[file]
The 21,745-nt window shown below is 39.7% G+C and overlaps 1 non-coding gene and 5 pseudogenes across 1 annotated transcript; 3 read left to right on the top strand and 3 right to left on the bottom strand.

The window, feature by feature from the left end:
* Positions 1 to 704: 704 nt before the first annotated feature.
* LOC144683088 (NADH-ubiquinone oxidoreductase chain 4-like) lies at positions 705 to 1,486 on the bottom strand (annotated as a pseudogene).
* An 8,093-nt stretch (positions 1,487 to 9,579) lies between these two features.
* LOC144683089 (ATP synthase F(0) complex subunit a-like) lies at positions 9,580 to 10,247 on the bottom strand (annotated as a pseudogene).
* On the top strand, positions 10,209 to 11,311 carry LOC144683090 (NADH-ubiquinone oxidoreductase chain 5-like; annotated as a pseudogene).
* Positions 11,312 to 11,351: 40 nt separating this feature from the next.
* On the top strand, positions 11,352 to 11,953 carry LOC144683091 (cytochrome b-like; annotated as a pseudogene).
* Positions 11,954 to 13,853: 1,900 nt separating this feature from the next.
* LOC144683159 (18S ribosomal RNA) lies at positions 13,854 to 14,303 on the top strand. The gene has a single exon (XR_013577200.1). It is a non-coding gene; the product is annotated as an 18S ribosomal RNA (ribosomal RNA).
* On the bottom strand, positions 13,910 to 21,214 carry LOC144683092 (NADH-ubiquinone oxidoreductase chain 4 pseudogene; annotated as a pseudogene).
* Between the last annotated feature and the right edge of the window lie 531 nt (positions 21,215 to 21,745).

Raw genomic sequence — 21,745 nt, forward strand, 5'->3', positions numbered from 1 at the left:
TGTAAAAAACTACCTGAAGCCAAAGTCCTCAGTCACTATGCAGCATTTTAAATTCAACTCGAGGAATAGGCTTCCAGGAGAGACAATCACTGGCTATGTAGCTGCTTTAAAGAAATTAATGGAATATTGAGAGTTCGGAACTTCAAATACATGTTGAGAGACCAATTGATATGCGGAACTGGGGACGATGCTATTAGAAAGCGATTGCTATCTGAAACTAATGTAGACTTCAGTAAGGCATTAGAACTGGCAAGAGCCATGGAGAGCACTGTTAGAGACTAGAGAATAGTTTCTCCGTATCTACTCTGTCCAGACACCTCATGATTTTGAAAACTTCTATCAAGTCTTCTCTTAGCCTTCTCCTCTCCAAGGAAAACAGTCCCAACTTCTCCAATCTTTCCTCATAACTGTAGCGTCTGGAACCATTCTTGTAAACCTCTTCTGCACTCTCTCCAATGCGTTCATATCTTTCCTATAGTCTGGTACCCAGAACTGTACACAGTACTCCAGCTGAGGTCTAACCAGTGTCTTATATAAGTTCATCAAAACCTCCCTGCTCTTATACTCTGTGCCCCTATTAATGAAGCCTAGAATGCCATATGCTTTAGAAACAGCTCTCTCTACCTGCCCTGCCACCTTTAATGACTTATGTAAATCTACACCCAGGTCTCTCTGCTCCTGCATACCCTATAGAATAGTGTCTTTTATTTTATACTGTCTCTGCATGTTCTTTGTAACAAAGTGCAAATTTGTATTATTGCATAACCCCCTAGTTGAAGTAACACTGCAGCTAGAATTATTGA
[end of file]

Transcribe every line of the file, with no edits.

The 21,745-nt window shown below is 39.7% G+C and overlaps 1 non-coding gene and 5 pseudogenes across 1 annotated transcript; 3 read left to right on the top strand and 3 right to left on the bottom strand.

The window, feature by feature from the left end:
* Positions 1 to 704: 704 nt before the first annotated feature.
* LOC144683088 (NADH-ubiquinone oxidoreductase chain 4-like) lies at positions 705 to 1,486 on the bottom strand (annotated as a pseudogene).
* An 8,093-nt stretch (positions 1,487 to 9,579) lies between these two features.
* LOC144683089 (ATP synthase F(0) complex subunit a-like) lies at positions 9,580 to 10,247 on the bottom strand (annotated as a pseudogene).
* On the top strand, positions 10,209 to 11,311 carry LOC144683090 (NADH-ubiquinone oxidoreductase chain 5-like; annotated as a pseudogene).
* Positions 11,312 to 11,351: 40 nt separating this feature from the next.
* On the top strand, positions 11,352 to 11,953 carry LOC144683091 (cytochrome b-like; annotated as a pseudogene).
* Positions 11,954 to 13,853: 1,900 nt separating this feature from the next.
* LOC144683159 (18S ribosomal RNA) lies at positions 13,854 to 14,303 on the top strand. The gene has a single exon (XR_013577200.1). It is a non-coding gene; the product is annotated as an 18S ribosomal RNA (ribosomal RNA).
* On the bottom strand, positions 13,910 to 21,214 carry LOC144683092 (NADH-ubiquinone oxidoreductase chain 4 pseudogene; annotated as a pseudogene).
* Between the last annotated feature and the right edge of the window lie 531 nt (positions 21,215 to 21,745).

Raw genomic sequence — 21,745 nt, forward strand, 5'->3', positions numbered from 1 at the left:
TGTAAAAAACTACCTGAAGCCAAAGTCCTCAGTCACTATGCAGCATTTTAAATTCAACTCGAGGAATAGGCTTCCAGGAGAGACAATCACTGGCTATGTAGCTGCTTTAAAGAAATTAATGGAATATTGAGAGTTCGGAACTTCAAATACATGTTGAGAGACCAATTGATATGCGGAACTGGGGACGATGCTATTAGAAAGCGATTGCTATCTGAAACTAATGTAGACTTCAGTAAGGCATTAGAACTGGCAAGAGCCATGGAGAGCACTGTTAGAGACTAGAGAATAGTTTCTCCGTATCTACTCTGTCCAGACACCTCATGATTTTGAAAACTTCTATCAAGTCTTCTCTTAGCCTTCTCCTCTCCAAGGAAAACAGTCCCAACTTCTCCAATCTTTCCTCATAACTGTAGCGTCTGGAACCATTCTTGTAAACCTCTTCTGCACTCTCTCCAATGCGTTCATATCTTTCCTATAGTCTGGTACCCAGAACTGTACACAGTACTCCAGCTGAGGTCTAACCAGTGTCTTATATAAGTTCATCAAAACCTCCCTGCTCTTATACTCTGTGCCCCTATTAATGAAGCCTAGAATGCCATATGCTTTAGAAACAGCTCTCTCTACCTGCCCTGCCACCTTTAATGACTTATGTAAATCTACACCCAGGTCTCTCTGCTCCTGCATACCCTATAGAATAGTGTCTTTTATTTTATACTGTCTCTGCATGTTCTTTGTAACAAAGTGCAAATTTGTATTATTGCATAACCCCCTAGTTGAAGTAACACTGCAGCTAGAATTATTGA